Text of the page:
“Pure and undefiled religion before God and the Father is this: to visit orphans and widows in their trouble, and to keep oneself unspotted from the world” (Jas. 1:27). As we understand it, widows and orphans are a symbol of the weak and needy people in every population, including those in the body of Messiah.
When Yeshua was in Nazareth in the synagogue, He opened the scroll of the book of Isaiah and read: “The Spirit of the Lord is upon Me, because He has anointed Me to preach the gospel to the poor; He has sent Me to heal the brokenhearted, to proclaim liberty to the captives and recovery of sight to the blind, to set at liberty those who are oppressed…” (Luke 4:18). Yeshua was sent to take care of the humble (poor), the broken, the captives, the blind, and the oppressed, that is, to help the weak people and those who are willing to humble themselves and want to accept Him into their lives. Yeshua always pays attention to the poor, the suffering, the weak and the rejected. And what about us? Did we learn this from Him? He has given us this good example and requires us to follow in His footsteps and behave like Him. After we’ll learn from Him and will become like Him, we will get the peace of mind and be able to help others. “Come to Me, all you who labor and are heavy laden, and I will give you rest. Take My yoke upon you and learn from Me, for I am gentle and lowly in heart, and you will find rest for your souls. For My yoke is easy and My burden is light (Matt. 11:28-30).
In the book of Ezekiel 34 God rebukes the shepherds about their behavior toward the flock: “The weak you have not strengthened, nor have you healed those who were sick, nor bound up the broken, nor brought back what was driven away, nor sought what was lost…” (Verse 4). God guides the shepherds how to treat the weak ones: “I will seek what was lost and bring back what was driven away, bind up the broken and strengthen what was sick…” (Verse 16).
In almost every congregation there are brothers who are weak in faith, rejected, broken and lonely. God examines us how we treat them and respond to them. Our human nature wants to approach those who are strong, wise, healthy in spirit and mind and accepted in society, but God hates partiality. “My brethren, do not hold the faith of our Lord Jesus Christ, the Lord of glory, with partiality. For if there should come into your assembly a man with gold rings, in fine apparel, and there should also come in a poor man in filthy clothes, and you pay attention to the one wearing the fine clothes and say to him, “You sit here in a good place,” and say to the poor man, “You stand there,” or, “Sit here at my footstool,” have you not shown partiality among yourselves, and become judges with evil thoughts? Listen, my beloved brethren: Has God not chosen the poor of this world (in spirit) to be rich in faith and heirs of the kingdom which He promised to those who love Him?” (Jas. 2:1-5).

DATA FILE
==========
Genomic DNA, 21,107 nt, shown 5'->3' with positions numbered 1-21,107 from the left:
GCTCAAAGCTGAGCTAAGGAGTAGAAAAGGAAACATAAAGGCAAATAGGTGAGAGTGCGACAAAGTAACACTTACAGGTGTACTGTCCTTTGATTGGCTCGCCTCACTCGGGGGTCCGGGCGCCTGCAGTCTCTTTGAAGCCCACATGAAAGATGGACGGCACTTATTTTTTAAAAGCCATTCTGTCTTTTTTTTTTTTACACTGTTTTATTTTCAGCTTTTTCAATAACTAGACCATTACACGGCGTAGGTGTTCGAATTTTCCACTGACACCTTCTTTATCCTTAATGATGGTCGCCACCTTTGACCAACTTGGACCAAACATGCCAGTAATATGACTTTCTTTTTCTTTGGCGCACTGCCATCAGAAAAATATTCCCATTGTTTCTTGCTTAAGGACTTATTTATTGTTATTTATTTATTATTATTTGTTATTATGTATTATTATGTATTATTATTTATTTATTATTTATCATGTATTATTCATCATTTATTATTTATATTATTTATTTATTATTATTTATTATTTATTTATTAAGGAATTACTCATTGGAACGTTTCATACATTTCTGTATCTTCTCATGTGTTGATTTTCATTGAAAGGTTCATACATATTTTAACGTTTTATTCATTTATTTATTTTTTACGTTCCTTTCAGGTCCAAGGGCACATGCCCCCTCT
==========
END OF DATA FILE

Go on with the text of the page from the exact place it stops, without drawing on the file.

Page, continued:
Already at the beginning of the sermon on the mountain Yeshua speaks of the poor of the spirit – those who are not satisfied with what they are, those who humbly seek His help, those who want more of Him in their spirit. “Blessed are the poor in spirit, for theirs is the kingdom of heaven” (Matt. 5:3). And He continues: Blessed are the meek, for they shall inherit the earth. Blessed are those who hunger and thirst for righteousness, for they shall be filled. Blessed are the merciful, for they shall obtain mercy” (Matt.5:5-7).
Blessed … Blessed … Blessed … We all want to be blessed according to the word of God. But what is required of us, in order to attain the desired blessing? According to the above verses, in order to be blessed we must be humble, hungry and thirsty for the righteousness of God (and not ours) and to be merciful to the weak ones. We must support, help, strengthen and host them in our homes (1 Peter 4: 9-10), because when we help, support and strengthen others, we ourselves are strengthened and the Lord blesses us.
King David testified of himself as a weak person, “But I am poor and sorrowful; Let Your salvation, O God, set me up on high” (Psalm 69:29). “But I am poor and needy; Make haste to me, O God! You are my help and my deliverer; O Lord, do not delay” (Psalm 70:5).
Also, Paul the Great Apostle testified of himself as a weak person, “Then last of all He was seen by me also, as by one born out of due time. For I am the least of the apostles, who am not worthy to be called an apostle, because I persecuted the church of God. But by the grace of God I am what I am, and His grace toward me was not in vain; but I labored more abundantly than they all, yet not I, but the grace of God which was with me” (1 Cor. 15:8-10).